[UPDATE: Jay Edelson tweeted: “BIPA “ban[s] technology”? Big stretch, even for @ericgoldman. BIPA is about consent; doesn’t prohibit biometrics.” Except…there may be no practical way of obtaining consent from people depicted in the photos, such as when the depicted individuals aren’t users of the service, are deceased, etc. Where consent isn’t realistically obtainable, a consent requirement acts as a de facto ban.]
[UPDATE 2: Jay Edelson further tweeted, I believe sardonically: “We claim it’s hard to get consent for some people, thus Facebook doesn’t have to get consent from anyone?” Maybe I’m missing something, but the Illinois statute only requires Facebook to get consent from Illinois residents. However, Facebook doesn’t have a magic way to determine the residency of every person depicted in photos. Thus, I think the law does become all-or-nothing, i.e., Facebook must get consent from everyone in the world on the off-chance they are Illinois residents, or the law doesn’t apply. The first scenario neatly frames the Dormant Commerce Clause problem discussed below.]
As Venkat suggests, the Dormant Commerce Clause casts a long shadow on this case. To the extent Facebook can’t technologically identify who is an Illinois resident compared with, say, a California resident, the court’s ruling means that the Illinois statute will affect interactions wholly within California between a California company and California residents. That’s a clear no-can-do under the Dormant Commerce Clause.
I understand the court’s concern about choice-of-law. Internet companies should not be able to override state law by contract when there’s a significant state policy interest in protecting state residents. That’s why I see this as a Dormant Commerce Clause problem, not a contract problem.
Regarding the contract formation, the court starts off strongly by citing the Nguyen v. Barnes and Noble case for the proposition: “To determine whether a binding contract has been formed, the dispositive questions are (1) did the offeror “provide reasonable notice” of the proposed terms, and (2) did the offeree “unambiguously manifest assent” to them?” Then everything goes to shit when the court says “To answer those questions for contracts formed on the Internet, our Circuit has settled on an analytical framework that puts “clickwrap” agreements at one end of the enforceability spectrum and “browsewrap” agreements at the other.”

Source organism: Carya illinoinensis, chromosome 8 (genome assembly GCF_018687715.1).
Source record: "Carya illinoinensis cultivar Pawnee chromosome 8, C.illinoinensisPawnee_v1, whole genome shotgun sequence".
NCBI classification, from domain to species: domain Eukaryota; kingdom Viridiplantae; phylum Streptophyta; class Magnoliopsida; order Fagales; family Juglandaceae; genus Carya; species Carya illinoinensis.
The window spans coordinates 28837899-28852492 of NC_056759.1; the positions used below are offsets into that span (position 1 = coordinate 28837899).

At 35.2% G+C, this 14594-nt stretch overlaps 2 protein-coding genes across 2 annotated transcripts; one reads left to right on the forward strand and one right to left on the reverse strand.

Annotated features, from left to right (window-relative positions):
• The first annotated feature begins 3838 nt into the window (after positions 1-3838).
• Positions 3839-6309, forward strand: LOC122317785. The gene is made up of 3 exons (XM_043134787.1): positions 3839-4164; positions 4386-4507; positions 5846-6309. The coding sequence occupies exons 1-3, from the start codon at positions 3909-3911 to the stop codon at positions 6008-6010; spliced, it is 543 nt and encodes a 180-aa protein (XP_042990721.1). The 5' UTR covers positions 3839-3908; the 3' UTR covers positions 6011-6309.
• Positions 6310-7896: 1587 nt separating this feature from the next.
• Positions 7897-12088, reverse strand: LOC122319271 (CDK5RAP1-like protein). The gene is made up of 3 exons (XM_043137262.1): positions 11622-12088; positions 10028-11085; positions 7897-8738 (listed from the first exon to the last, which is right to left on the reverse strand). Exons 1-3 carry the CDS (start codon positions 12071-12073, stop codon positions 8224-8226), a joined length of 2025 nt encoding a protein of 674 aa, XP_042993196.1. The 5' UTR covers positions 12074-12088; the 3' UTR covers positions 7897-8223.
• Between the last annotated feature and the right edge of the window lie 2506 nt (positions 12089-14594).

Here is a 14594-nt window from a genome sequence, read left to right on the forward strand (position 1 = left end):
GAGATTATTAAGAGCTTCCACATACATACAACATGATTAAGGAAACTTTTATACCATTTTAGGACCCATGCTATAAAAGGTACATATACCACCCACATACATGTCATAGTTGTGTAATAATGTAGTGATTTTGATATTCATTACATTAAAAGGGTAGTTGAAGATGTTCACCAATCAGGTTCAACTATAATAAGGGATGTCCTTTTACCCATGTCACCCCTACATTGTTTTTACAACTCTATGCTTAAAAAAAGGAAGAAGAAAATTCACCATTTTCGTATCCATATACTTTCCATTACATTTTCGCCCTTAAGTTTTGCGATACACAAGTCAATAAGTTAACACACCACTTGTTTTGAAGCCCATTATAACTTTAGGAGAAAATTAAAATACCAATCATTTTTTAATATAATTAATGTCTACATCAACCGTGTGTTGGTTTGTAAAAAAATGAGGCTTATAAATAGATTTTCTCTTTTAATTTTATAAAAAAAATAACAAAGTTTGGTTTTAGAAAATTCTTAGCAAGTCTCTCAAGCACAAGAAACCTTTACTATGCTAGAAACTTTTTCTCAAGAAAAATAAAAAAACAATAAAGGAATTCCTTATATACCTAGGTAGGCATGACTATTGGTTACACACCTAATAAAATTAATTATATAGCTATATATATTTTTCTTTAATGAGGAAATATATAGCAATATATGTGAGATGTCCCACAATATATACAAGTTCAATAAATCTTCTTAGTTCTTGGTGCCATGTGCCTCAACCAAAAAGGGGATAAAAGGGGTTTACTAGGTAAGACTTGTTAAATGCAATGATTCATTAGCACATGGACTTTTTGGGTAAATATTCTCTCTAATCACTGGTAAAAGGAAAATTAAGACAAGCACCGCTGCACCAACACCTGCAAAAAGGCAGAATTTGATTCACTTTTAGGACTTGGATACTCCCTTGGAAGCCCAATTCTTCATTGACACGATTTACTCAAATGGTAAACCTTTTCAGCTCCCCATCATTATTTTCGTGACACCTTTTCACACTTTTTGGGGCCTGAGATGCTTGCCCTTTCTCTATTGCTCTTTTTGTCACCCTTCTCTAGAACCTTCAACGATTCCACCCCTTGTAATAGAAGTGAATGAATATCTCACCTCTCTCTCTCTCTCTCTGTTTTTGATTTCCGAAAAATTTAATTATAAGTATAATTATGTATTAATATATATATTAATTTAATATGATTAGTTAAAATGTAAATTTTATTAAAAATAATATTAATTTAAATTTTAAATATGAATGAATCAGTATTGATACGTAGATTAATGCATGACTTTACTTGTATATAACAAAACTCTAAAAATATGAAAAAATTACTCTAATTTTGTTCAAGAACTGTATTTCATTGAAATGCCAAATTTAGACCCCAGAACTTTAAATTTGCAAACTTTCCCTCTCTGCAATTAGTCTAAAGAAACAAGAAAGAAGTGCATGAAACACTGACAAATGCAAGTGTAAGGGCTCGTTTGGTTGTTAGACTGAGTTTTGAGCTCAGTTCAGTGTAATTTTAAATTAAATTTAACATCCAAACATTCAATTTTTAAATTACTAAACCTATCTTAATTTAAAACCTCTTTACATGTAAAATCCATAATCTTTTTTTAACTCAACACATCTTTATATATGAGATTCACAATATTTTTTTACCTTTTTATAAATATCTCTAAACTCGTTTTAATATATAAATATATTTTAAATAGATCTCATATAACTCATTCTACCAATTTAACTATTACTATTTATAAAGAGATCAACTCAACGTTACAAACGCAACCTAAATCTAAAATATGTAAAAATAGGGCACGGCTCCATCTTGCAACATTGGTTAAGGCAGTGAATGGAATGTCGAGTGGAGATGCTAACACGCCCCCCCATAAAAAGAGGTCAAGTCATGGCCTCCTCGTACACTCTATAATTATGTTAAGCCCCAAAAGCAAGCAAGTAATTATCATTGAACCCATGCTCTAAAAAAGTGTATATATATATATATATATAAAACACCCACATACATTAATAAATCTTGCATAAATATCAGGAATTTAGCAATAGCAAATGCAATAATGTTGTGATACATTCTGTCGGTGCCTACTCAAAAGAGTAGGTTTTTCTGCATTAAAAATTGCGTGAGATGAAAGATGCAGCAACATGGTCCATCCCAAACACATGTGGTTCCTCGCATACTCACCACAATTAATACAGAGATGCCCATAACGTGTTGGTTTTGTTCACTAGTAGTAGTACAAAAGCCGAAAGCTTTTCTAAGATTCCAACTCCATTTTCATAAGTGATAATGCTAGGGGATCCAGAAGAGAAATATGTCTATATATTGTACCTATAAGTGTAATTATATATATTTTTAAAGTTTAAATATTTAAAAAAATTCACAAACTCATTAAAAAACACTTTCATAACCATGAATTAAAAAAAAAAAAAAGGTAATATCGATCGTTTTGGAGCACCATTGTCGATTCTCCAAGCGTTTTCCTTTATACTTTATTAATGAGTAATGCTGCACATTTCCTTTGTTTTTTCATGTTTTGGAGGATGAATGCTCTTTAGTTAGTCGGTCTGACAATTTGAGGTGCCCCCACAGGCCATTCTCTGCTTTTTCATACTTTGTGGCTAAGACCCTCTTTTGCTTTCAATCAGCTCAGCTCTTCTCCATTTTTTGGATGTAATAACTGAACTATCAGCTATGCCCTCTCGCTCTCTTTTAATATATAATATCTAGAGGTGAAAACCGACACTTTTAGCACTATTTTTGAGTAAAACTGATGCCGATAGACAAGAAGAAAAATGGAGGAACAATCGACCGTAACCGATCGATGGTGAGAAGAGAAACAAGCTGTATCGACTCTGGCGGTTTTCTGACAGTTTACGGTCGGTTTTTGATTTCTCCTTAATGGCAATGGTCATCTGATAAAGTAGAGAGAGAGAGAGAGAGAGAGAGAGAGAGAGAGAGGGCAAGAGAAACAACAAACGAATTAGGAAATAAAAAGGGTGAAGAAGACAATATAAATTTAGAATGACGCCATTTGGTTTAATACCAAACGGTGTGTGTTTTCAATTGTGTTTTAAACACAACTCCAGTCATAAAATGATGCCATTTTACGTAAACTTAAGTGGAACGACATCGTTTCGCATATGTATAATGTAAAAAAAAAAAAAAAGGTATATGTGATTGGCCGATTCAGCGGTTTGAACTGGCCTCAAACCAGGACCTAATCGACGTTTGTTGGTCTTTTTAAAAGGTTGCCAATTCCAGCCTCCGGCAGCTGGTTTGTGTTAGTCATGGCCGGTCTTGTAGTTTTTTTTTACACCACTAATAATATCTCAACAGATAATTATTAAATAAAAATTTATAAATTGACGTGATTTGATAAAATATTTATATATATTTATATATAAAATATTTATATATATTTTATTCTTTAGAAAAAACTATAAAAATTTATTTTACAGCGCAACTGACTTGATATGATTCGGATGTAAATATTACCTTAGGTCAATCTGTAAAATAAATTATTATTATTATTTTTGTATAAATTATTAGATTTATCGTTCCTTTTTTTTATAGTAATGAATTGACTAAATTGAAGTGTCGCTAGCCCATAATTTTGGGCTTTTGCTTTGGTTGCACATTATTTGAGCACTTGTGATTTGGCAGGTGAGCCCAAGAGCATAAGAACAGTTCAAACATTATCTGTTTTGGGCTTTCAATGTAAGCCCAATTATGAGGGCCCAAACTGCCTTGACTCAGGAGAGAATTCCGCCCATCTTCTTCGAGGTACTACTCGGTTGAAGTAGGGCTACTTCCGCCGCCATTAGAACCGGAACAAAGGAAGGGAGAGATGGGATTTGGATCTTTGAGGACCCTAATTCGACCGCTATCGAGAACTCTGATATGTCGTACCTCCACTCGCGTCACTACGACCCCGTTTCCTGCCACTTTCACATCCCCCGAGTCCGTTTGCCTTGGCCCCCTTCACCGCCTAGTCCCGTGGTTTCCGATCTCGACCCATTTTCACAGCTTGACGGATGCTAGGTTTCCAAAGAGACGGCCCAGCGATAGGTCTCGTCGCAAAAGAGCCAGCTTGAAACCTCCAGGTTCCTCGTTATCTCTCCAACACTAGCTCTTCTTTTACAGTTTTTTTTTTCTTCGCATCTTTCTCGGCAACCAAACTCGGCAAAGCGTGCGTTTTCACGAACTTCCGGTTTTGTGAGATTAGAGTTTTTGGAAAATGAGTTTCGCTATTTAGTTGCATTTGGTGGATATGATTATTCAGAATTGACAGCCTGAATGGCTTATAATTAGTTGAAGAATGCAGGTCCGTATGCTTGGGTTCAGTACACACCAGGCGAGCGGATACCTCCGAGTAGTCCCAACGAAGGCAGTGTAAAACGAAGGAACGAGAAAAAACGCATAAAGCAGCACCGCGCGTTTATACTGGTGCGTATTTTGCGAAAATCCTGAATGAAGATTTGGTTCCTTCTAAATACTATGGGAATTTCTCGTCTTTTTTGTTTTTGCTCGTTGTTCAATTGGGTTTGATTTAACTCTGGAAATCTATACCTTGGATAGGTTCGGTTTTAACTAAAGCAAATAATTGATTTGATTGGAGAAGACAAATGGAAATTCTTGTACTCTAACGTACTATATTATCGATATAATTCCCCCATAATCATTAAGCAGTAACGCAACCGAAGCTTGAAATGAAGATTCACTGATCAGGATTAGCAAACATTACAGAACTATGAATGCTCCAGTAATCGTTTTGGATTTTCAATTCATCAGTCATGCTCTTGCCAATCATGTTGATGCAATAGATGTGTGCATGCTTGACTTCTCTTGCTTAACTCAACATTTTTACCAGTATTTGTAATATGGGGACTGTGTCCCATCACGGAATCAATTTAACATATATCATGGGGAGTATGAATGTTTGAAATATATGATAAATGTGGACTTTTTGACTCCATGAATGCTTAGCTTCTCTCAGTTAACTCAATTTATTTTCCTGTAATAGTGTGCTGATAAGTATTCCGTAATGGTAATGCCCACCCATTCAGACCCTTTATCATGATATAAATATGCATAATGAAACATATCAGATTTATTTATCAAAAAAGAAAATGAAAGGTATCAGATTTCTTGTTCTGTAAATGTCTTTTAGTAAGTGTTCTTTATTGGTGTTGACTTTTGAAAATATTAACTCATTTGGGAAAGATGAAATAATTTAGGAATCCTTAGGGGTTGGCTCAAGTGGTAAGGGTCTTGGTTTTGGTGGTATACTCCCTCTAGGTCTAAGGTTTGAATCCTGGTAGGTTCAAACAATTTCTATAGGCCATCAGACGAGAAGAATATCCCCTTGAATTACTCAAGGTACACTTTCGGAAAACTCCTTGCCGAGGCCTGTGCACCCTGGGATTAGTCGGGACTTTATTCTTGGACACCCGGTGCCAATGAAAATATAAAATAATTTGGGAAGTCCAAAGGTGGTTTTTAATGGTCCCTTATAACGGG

As usual, the court can’t figure out where Facebook’s user agreement belongs on this chimeral clickwrap-browsewrap spectrum, saying that the agreement has some browsewrap aspects (because the terms were actually linked, not presented in full on the page) and some clickwrap aspects (because there was an affirmative check on a statement like “I have read and agreed to…”). When your test can’t tell where to place the Facebook agreement, which is obviously a clickthrough agreement AND IT’S NOT EVEN CLOSE, your test sucks and you probably should scrap it in favor of a better test. Maybe like this test: “the dispositive questions are (1) did the offeror “provide reasonable notice” of the proposed terms, and (2) did the offeree “unambiguously manifest assent” to them?” Sigh.
Facebook did get a very favorable ruling on the efficacy of its amendment process. The court said the users got actual notice of the amendments through direct email and “jewel notification” (the red number on the blue line at the top of Facebook’s screen). [Jargon watch: this is the first use of the term “jewel notification” to describe Facebook’s red-on-blue scheme that I found in Westlaw’s database. FWIW, a Google search for “jewel notification” found only about 250 hits]. Citing Rodman v. Safeway, the court concludes: “This individualized notice in combination with a user’s continued use is enough for notice and assent.” Most online sites don’t do as much notification of amended terms as Facebook did and instead rely on the BS assertion that they can post amended terms to the site and that automatically binds future uses. They should take note of what worked!
Finally, try to read this sentence without laughing: “‘Photographs’ is better understood to mean paper prints of photographs, not digitized images stored as a computer file and uploaded to the Internet.” Digital photo exceptionalism FTW!
Case citation: In re Facebook Biometric Information Privacy Litigation, 2016 WL 2593853 (ND Cal. May 5, 2016)